A recurrent theme in the Indian newspapers, over the past two decades, and one that is getting increasingly pronounced with the passage of time, has been the lumpenisation of Indian politics. Given the misdeeds of A Rajas and Kalmadis, the image that has formed in the minds of the Indian masses of the archetypical Indian politician is one of shameless corruption, venality, nepotism and parochial regionalism. Add to these the blatant use of muscle power by political mafia dons and there emerges the picture of an utterly sordid state of political affairs and political actors. In fact, this state is the culmination of a long process of lumpenisation of Indian polity that started in the 70s and became more and more pronounced in the succeeding decades. Gone are the days when Indian politics was peopled predominantly by legal luminaries, eminent educationists, social activists and visionary statesmen. The giants of yesterday have been replaced by the pygmies of today in all their short statured grotesqueness. In this murky world, the pursuit of Mammon and power has uprooted the anchors of values, ideals and ethics.
It is thus refreshing to come across, even though sparingly, exceptions that stand out among contemporary Indian politicians. Kapil Sibal belongs to this rare, vanishing tribe of eminent individuals still left in Indian politics. His back- ground, talents, accomplishments and above all values and ideals compare well with the best of India’s glorious political past. Born to renowned advocate in what is now Pakistan, Sibal’s family was uprooted in the wake of India’s partition. Starting life afresh, the family settled in Delhi in the 1960s and young Kapil on the strength of his academic excellence found his way into the elite St. Stephens College from where he graduated. In spite of getting selected for the premier Indian Administrative Service in 1973 he chose to follow his heart and joined the legal profession after acquiring possibly the best credentials therefor a stint at the Harvard Law School. Known for his almost encyclopedic knowledge of law he made his mark in the Indian courts and was appointed the additional Solicitor General of India in 1989.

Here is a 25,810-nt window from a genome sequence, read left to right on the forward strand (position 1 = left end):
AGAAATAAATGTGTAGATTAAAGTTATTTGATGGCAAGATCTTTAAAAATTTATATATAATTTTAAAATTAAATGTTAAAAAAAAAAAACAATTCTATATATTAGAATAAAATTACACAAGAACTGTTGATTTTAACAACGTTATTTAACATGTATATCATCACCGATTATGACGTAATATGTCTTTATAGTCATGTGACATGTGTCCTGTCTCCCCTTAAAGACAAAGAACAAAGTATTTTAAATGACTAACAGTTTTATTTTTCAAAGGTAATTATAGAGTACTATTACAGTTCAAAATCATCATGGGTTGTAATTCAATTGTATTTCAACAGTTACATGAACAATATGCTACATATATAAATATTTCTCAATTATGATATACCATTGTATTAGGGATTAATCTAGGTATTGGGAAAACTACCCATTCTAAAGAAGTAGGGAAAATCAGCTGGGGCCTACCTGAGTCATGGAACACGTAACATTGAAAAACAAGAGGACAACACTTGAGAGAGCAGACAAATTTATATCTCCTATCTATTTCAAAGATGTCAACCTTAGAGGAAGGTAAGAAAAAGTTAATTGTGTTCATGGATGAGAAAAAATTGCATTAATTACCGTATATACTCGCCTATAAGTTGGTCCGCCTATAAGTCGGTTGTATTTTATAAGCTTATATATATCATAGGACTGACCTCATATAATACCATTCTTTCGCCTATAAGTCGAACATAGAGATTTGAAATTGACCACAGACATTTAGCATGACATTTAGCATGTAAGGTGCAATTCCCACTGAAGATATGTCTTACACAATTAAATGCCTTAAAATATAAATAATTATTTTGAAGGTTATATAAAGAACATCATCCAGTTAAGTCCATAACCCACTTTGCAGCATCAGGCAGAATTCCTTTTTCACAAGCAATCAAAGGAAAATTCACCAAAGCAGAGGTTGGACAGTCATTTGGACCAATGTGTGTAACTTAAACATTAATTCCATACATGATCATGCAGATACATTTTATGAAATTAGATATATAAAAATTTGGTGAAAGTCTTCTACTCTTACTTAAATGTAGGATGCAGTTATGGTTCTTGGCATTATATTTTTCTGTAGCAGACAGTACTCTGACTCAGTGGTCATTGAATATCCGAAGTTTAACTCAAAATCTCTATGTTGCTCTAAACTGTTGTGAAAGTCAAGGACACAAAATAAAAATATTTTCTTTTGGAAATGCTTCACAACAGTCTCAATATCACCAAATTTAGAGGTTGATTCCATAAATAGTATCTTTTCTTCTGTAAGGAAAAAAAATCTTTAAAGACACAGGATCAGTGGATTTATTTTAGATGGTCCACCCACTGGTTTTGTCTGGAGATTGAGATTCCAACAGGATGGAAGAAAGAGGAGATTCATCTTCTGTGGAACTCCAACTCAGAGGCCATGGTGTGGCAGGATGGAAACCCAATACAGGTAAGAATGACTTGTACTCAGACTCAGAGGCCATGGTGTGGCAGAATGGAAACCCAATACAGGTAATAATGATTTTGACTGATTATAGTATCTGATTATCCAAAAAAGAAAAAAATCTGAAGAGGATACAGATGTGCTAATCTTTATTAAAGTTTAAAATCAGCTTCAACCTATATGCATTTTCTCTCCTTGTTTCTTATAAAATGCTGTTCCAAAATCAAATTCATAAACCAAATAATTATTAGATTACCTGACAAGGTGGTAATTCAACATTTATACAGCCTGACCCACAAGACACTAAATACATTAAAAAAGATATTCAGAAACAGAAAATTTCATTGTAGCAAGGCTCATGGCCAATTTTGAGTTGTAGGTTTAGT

His personal qualities mark him out from the run of the mill Indian politician. A facile command over the English language, razor-sharp wit, an astounding grasp of complex issues, quick of repartee and irresistible in debate, he has made his presence felt in Parliament as also as the Congress party’s official spokesperson. Known for his deeply secular outlook, a modern belief in scientific and technological progress, honesty and integrity, an instinctive aversion to injustice and exploitation, he has never shied away from taking on orthodoxy and fascist forces. On the personal front his intellectual sophistication comes through in his penchant for writing poetry which he taps out, on his own admission, on his Blackberry in the few free moments of peace and solitude he gets during flights. Contrary to the public persona, he comes across as an unassuming person with an old world grace and impeccable manners exuding a disarming charm.
There is however an irony in all this. These very qualities of his, exceptional as they are, sometimes make it a rather difficult for him to mix and match with the hoipolloi of Indian polity an impediment, even shortcoming, for any gifted politician. People who do not interact with him closely, are thus likely to get the impression of an aloof, even arrogant person. At times, this limits his effectiveness in molding public opinion, persuading political peers and attaching to the grass- roots of the electorate.
Nevertheless, we can take heart from the fact that while Indian polity, unfortunately, has its Rajas and Kalmadis, we also have in our midst the likes of a Kapil Sibal, a veritable oasis in a vast desert of mediocrity. May his tribe increase!
BY Pradeep B